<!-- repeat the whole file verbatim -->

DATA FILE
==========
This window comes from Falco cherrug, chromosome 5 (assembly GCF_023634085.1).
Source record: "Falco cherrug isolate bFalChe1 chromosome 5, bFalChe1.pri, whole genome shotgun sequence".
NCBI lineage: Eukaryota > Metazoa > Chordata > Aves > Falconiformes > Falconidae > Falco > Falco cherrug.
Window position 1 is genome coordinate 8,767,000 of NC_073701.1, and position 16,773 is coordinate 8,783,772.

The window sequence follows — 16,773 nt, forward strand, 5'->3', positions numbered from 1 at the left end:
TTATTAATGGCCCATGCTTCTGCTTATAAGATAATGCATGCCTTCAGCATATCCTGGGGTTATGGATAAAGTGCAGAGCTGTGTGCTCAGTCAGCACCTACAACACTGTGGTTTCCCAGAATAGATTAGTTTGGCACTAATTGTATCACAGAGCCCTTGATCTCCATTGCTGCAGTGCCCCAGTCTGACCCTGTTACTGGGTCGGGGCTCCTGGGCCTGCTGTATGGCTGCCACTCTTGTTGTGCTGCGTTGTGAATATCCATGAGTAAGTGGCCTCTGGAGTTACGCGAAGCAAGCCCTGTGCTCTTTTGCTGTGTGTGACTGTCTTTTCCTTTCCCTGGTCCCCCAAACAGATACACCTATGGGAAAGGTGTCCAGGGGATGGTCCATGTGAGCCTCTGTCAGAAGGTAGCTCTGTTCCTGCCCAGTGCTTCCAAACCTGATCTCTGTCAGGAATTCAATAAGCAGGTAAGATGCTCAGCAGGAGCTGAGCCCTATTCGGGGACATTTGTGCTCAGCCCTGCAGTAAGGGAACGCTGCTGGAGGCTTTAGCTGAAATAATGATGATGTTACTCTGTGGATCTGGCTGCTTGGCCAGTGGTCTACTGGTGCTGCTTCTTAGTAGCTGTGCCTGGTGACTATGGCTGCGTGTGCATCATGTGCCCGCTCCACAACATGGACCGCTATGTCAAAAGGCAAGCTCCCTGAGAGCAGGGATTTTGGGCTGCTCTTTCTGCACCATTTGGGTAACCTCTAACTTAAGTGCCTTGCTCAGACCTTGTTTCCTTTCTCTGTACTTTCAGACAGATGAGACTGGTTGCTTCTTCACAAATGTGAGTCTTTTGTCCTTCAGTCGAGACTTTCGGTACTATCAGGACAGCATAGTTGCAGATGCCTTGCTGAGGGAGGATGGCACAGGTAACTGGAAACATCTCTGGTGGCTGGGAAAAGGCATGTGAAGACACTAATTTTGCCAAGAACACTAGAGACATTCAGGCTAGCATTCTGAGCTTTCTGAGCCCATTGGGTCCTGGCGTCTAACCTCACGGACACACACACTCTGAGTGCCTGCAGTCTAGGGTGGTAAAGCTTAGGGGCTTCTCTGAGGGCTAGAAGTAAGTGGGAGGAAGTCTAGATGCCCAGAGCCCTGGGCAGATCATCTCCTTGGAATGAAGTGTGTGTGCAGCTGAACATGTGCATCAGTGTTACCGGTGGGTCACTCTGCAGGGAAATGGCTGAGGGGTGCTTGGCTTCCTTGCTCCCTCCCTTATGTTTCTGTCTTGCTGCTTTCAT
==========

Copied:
This window comes from Falco cherrug, chromosome 5 (assembly GCF_023634085.1).
Source record: "Falco cherrug isolate bFalChe1 chromosome 5, bFalChe1.pri, whole genome shotgun sequence".
NCBI lineage: Eukaryota > Metazoa > Chordata > Aves > Falconiformes > Falconidae > Falco > Falco cherrug.
Window position 1 is genome coordinate 8,767,000 of NC_073701.1, and position 16,773 is coordinate 8,783,772.

The window sequence follows — 16,773 nt, forward strand, 5'->3', positions numbered from 1 at the left end:
TTATTAATGGCCCATGCTTCTGCTTATAAGATAATGCATGCCTTCAGCATATCCTGGGGTTATGGATAAAGTGCAGAGCTGTGTGCTCAGTCAGCACCTACAACACTGTGGTTTCCCAGAATAGATTAGTTTGGCACTAATTGTATCACAGAGCCCTTGATCTCCATTGCTGCAGTGCCCCAGTCTGACCCTGTTACTGGGTCGGGGCTCCTGGGCCTGCTGTATGGCTGCCACTCTTGTTGTGCTGCGTTGTGAATATCCATGAGTAAGTGGCCTCTGGAGTTACGCGAAGCAAGCCCTGTGCTCTTTTGCTGTGTGTGACTGTCTTTTCCTTTCCCTGGTCCCCCAAACAGATACACCTATGGGAAAGGTGTCCAGGGGATGGTCCATGTGAGCCTCTGTCAGAAGGTAGCTCTGTTCCTGCCCAGTGCTTCCAAACCTGATCTCTGTCAGGAATTCAATAAGCAGGTAAGATGCTCAGCAGGAGCTGAGCCCTATTCGGGGACATTTGTGCTCAGCCCTGCAGTAAGGGAACGCTGCTGGAGGCTTTAGCTGAAATAATGATGATGTTACTCTGTGGATCTGGCTGCTTGGCCAGTGGTCTACTGGTGCTGCTTCTTAGTAGCTGTGCCTGGTGACTATGGCTGCGTGTGCATCATGTGCCCGCTCCACAACATGGACCGCTATGTCAAAAGGCAAGCTCCCTGAGAGCAGGGATTTTGGGCTGCTCTTTCTGCACCATTTGGGTAACCTCTAACTTAAGTGCCTTGCTCAGACCTTGTTTCCTTTCTCTGTACTTTCAGACAGATGAGACTGGTTGCTTCTTCACAAATGTGAGTCTTTTGTCCTTCAGTCGAGACTTTCGGTACTATCAGGACAGCATAGTTGCAGATGCCTTGCTGAGGGAGGATGGCACAGGTAACTGGAAACATCTCTGGTGGCTGGGAAAAGGCATGTGAAGACACTAATTTTGCCAAGAACACTAGAGACATTCAGGCTAGCATTCTGAGCTTTCTGAGCCCATTGGGTCCTGGCGTCTAACCTCACGGACACACACACTCTGAGTGCCTGCAGTCTAGGGTGGTAAAGCTTAGGGGCTTCTCTGAGGGCTAGAAGTAAGTGGGAGGAAGTCTAGATGCCCAGAGCCCTGGGCAGATCATCTCCTTGGAATGAAGTGTGTGTGCAGCTGAACATGTGCATCAGTGTTACCGGTGGGTCACTCTGCAGGGAAATGGCTGAGGGGTGCTTGGCTTCCTTGCTCCCTCCCTTATGTTTCTGTCTTGCTGCTTTCAT